'Let your boat of life be light, packed with only what you need - a homely home and simple pleasures, one or two friends, worth the name, someone to love and someone to love you, a cat, a dog, and a pipe or two, enough to eat and enough to wear, and a little more than enough to drink; for thirst is a dangerous thing.'
Martyrs to hypochondria and general seediness, J. and his friends George and Harris decide that a jaunt up the Thames would suit them to a 'T'. But when they set off, they can hardly predict the troubles that lie ahead with tow-ropes, unreliable weather-forecasts and tins of pineapple chunks – not to mention the devastation left in the wake of J.'s small fox-terrier Montmorency. Three Men in a Boat was an instant success when it appeared in 1889, and, with its benign escapism, authorial discursions and wonderful evocation of the late-Victorian 'clerking classes', it hilariously captured the spirit of its age.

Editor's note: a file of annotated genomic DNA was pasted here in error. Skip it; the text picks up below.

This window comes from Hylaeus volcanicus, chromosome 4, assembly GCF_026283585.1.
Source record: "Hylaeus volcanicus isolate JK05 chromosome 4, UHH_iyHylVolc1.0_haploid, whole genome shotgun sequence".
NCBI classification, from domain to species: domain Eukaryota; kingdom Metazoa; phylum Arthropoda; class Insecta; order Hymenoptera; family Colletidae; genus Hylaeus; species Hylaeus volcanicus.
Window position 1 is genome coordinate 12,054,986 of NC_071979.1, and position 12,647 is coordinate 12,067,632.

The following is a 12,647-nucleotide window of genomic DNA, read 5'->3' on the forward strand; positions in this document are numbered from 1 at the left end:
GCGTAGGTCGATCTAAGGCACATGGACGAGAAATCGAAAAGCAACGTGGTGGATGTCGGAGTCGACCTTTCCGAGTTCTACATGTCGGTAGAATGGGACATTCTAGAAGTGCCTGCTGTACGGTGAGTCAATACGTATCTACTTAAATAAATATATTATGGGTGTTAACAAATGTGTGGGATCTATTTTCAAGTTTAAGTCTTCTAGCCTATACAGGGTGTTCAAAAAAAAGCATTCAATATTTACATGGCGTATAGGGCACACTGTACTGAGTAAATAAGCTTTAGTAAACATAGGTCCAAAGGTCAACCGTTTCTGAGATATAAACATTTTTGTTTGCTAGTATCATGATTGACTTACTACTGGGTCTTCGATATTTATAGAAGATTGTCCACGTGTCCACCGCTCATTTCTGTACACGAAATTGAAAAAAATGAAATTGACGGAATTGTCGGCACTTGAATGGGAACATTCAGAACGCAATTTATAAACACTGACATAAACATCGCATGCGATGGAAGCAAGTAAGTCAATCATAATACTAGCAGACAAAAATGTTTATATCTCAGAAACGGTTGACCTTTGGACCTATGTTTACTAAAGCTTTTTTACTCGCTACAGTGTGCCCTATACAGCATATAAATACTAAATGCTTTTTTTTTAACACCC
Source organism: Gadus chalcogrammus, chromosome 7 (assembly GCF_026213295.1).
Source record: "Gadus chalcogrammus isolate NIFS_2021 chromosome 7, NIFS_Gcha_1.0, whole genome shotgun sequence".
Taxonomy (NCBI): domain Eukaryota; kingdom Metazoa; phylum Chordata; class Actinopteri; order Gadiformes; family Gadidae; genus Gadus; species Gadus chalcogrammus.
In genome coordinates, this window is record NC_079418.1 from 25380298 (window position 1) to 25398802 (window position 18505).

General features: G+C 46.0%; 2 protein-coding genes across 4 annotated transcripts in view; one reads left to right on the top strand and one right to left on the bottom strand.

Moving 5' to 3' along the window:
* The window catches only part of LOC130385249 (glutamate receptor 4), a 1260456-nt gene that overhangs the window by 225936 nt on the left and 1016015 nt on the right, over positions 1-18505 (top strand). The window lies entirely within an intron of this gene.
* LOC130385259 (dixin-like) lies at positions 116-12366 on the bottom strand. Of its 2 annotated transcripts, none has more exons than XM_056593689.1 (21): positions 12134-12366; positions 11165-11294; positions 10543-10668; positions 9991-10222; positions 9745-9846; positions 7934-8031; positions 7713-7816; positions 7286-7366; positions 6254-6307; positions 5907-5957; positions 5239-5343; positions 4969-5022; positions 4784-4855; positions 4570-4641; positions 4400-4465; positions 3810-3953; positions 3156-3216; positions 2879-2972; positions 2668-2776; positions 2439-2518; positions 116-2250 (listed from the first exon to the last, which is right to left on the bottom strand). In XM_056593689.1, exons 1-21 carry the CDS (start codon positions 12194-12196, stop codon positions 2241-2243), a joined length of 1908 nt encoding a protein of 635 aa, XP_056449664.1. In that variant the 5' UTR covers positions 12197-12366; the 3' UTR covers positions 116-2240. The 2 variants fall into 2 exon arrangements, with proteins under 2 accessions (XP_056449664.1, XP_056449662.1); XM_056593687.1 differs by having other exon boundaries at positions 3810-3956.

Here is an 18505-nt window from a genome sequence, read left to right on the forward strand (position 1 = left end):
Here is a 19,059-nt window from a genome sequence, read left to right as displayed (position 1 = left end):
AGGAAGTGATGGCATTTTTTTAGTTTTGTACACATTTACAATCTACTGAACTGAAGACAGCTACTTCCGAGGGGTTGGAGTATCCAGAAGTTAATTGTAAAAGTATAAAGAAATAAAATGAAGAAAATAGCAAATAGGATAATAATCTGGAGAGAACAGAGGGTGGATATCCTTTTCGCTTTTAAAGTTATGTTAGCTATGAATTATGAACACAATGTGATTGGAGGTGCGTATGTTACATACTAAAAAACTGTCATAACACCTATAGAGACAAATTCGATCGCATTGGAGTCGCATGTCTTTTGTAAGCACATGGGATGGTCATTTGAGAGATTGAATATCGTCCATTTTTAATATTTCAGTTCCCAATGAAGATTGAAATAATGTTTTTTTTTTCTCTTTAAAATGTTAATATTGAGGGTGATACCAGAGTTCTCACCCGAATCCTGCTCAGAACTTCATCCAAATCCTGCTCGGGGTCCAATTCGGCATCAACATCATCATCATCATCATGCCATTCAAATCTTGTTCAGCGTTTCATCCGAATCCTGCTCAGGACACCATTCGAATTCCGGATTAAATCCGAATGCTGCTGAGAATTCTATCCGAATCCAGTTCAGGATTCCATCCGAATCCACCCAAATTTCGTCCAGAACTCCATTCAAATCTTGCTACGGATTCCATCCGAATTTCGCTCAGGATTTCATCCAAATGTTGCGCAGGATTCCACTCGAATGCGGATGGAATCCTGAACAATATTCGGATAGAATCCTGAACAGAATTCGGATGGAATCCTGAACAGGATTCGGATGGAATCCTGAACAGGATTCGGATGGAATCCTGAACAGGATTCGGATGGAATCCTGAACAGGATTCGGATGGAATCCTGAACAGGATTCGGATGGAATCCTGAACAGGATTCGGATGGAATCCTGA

In his introduction, Jeremy Lewis examines Jerome K. Jerome's life and times, and the changing world of Victorian England he depicts – from the rise of a new mass-culture of tabloids and bestselling novels to crazes for daytripping and bicycling.